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Quarterly, whenever its wziard conductors turn their eyes toward the western world. Their protégés travel as wildly, under their patronage, as Thalaba under that of the Laureate. Existence sees them spurn her bounded reign,

And panting time toils after them in vain.

To speak seriously, we think that it must have long appeared evident to evey one, that the best way to receive the rhapsodies of the Quarterly about the barbarism of the United States, is with laughter at their blunders, if made ingenuously, and with commiseration, if they proceed from malice. Indignation is worn out, if it ought ever to have been indulged and we confess we have always been unable to understand the use or policy of recrimination. For it admits that those who condescend to retaliate, have had their own pride or vanity touched; and, if it does not also admit, by no means disproves the assertions, that have provoked its employment. Besides, as it can never be temperate, it can never be just; and almost necessarily runs into errors and misrepresentations, corresponding with those which it would censure. Thus, while it can only mislead those at home, it can only irritate those abroad. After that cap-sheaf of all monstrous, all prodigious things,' Fauxes 'memorable days,' and the renowned review of it in the 58th number of the Quarterly, a good natured burlesque in the Munchausen vein seems the only suitable commentary in which we can properly indulge. We would rather laugh with John Bull in America,' than wade through the ponderous octavo of Mr. Walsh; not that we would underrate the talents or extensive information of the latter gentleman, but that we cannot perceive any good end that can be answered by our attempts to expose the abuses of the English government.

After the sanction given by the Quarterly to Faux's Mirabilia, it is obvious that no burlesque could be too extravagant. On the contrary, the difficulty is, that the marvels related by that 'liar of the first magnitude' are, so much in the 'Ercles' vein, that it is difficult to mount into a higher region of hyperbole. How far our author has succeeded, every one will best judge for himself, as his risible faculties are more or less excited. As the book is in every one's hands, it is unnecessary to make extracts, and we must defer for want of room, all remarks upon its particular merits, until another opportunity.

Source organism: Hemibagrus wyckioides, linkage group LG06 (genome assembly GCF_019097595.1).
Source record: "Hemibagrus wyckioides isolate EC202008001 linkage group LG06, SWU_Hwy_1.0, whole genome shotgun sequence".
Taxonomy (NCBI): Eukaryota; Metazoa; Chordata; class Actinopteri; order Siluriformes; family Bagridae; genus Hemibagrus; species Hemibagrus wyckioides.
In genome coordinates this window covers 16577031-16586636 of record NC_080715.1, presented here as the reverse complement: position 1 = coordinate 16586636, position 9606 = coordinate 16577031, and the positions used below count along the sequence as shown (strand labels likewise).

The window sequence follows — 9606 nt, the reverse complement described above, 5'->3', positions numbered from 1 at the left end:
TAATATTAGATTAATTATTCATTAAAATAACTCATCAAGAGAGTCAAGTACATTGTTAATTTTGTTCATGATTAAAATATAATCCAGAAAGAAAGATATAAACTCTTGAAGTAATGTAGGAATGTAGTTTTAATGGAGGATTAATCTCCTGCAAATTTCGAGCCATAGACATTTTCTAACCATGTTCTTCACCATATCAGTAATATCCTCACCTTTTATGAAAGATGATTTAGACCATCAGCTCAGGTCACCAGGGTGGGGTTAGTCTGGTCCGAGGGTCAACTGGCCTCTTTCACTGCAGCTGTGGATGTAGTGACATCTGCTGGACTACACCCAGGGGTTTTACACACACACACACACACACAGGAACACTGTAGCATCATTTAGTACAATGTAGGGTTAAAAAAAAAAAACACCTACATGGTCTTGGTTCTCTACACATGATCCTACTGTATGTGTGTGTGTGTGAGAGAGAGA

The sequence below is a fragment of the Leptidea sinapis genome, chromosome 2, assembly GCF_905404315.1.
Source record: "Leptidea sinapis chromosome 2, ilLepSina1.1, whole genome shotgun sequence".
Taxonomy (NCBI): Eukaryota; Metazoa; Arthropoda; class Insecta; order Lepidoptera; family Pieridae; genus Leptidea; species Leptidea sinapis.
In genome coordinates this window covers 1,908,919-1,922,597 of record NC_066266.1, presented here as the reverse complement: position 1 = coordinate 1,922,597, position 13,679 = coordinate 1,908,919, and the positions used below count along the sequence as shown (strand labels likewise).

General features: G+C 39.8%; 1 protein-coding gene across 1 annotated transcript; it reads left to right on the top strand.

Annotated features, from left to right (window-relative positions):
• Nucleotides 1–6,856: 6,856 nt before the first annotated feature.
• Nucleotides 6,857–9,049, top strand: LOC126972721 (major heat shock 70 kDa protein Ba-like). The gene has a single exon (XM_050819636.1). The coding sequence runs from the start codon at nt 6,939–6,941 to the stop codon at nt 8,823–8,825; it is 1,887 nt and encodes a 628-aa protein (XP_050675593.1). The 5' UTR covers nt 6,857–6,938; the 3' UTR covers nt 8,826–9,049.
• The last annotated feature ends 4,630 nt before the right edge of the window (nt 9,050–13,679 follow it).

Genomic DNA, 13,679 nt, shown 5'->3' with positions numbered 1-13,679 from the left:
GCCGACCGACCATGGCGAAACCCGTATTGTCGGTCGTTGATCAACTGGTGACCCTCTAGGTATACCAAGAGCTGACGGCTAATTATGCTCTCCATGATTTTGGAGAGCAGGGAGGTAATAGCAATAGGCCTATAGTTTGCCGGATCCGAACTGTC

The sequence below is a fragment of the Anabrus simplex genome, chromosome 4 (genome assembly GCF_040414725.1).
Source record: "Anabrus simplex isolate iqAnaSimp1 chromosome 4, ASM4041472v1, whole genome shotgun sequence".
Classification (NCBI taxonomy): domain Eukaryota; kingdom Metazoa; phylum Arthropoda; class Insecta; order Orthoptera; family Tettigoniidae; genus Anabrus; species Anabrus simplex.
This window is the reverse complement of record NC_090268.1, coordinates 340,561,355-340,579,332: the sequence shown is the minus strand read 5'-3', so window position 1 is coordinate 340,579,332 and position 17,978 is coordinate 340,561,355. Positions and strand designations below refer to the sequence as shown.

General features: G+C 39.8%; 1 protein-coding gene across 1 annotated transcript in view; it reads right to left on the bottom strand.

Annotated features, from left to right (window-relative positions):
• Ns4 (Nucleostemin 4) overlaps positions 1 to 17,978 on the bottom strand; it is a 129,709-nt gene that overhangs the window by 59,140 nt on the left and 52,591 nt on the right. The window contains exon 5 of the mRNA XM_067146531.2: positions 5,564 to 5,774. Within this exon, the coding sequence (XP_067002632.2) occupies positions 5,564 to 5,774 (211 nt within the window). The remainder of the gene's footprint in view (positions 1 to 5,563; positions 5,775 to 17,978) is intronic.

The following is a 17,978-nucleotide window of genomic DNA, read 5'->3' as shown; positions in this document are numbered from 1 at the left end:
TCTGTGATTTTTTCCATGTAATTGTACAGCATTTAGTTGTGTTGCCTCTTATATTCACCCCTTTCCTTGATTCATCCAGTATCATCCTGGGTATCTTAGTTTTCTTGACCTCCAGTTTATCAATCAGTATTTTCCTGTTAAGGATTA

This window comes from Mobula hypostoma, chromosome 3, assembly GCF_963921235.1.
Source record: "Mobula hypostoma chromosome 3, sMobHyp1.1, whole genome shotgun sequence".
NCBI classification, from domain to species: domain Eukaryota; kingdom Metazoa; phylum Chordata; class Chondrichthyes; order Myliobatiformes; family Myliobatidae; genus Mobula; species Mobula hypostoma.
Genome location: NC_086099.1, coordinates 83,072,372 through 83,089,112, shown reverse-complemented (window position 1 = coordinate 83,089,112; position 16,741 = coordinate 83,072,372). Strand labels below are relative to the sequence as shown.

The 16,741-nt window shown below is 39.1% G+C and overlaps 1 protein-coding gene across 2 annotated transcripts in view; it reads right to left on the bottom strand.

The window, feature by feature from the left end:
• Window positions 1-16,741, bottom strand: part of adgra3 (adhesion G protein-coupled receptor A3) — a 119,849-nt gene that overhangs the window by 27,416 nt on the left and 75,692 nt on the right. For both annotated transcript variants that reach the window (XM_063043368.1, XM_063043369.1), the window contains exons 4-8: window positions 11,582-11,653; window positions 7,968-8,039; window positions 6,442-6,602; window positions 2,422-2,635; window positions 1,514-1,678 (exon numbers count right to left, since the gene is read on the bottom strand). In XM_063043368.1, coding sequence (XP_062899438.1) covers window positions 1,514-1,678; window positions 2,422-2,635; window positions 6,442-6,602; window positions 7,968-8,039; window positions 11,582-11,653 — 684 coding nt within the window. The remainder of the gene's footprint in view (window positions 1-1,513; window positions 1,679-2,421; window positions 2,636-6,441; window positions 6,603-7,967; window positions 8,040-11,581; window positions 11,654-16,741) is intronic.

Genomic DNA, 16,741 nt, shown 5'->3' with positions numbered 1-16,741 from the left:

Gli occhi di ch'io parlai si caldamente.

The eyes that once my ardent verse controlled,
The lovely form, the features whose sweet wile
Me from myself afar could once beguile,
Estranging me from all of human mould;

The tangled tresses of pure radiant gold;

The sweet swift flashing of that angel smile,

That once could win Heaven's joys to earth awhile,
Are now but lifeless dust, obscure and cold!

And I must live-though life I loathe-though cast
Without my light of life, alone and dark
On perilous seas, and in dismantled bark.

Of my love-breathing lays be this the last;
Quenched is the current of my wonted fire,
And turned to wailings my neglected lyre!

O. P. Q.

[We return our sincere acknowledgments to the gentleman who has furnished us the following interesting account of Champollion's recent discovery of Egyptian archives, some of which, it appears, were written several ages before the Trojan War.]


The learned are well acquainted with the important discoveries made by Young and Champollion in the art of decyphering the sacred writing of the Egyptians. The latter is still engaged in pursuing this interesting object, as will appear from the following detail.

The collection made by Drovetti, one of the most successful explorers of Egyptian ruins and tombs, has become the property of the King of Sardinia, and is deposited in the Royal Museum of Turin. In this collection are a great number of manuscripts written upon papyrus. Champollion was at first attracted by a number of them remarkable for their size and beauty, and for their fine state of preservation. Nearly the whole of them were written in hieroglyphics, and adorned with paintings; but contained nothing but extracts from the funeral ritual of greater or less extent. The most complete copy of the funeral ceremony previously known, is in the

royal library at Paris; and was regarded as containing the entire formula, whence the other hieroglyphic manuscripts found upon mummies, had been extracted, in greater or less proportion, according to the importance of the person for whom they were intended. Champollion had, however, remarked upon some of the finer coffins, figures and texts that were not to be found in the Paris papyrus, although the largest of all the manuscripts that had previously been brought from Egypt, being twenty-two feet in length. He had thence concluded that a more complete form of the funeral ritual existed, which was confirmed by his researches at Turin, where he found a papyrus sixty feet in length; he considers this as complete.

He found but few papyri written in the vulgar character. Among them were a few of the times of the Ptolemies; one as old as the time of Darius; and he at last discovered one of great length, containing a series of receipts for an annual pension, dated in the reign of Psammiticus I. thus conveying us back to the time of the Pharaohs.

Having made this remarkable discovery, he was led to the examination of some papyri which from their perishable state he had at first neglected. He had laid aside about twenty of these, folded in a square form, blackened and eaten by time, and without illuminations. He found them written in the hieroglyphic or sacred character, and the first line he perused, offered to his view the name and prenomen of Sesostris. These he found repeated eight or ten times in the course of the manuscript, and he has from his examination inferred that the papyrus contains either a portion of the history, or a public act of the reign of that monarch. In the other manuscripts he found the names and dates belonging to the reigns of eight other kings of the eighteenth and nineteenth dynasties of Manetho.

While pursuing these investigations, he accidentally heard that some other fragments were to be found in a garret, to which they had been consigned, as being in too bad a state to be worthy of a better location. He insisted upon seeing them, and was the next day admitted to the chamber, where, to his grief, he found a table ten feet in length, covered to the depth of six inches with mutilated fragments of papyri, Had they been no more than copies of the funeral ritual, he would have felt but little emotion, but the first fragment he took up presented him with a portion of a public act of the date of the 24th year of the Pharaoh Amenophis Memnon. He thus de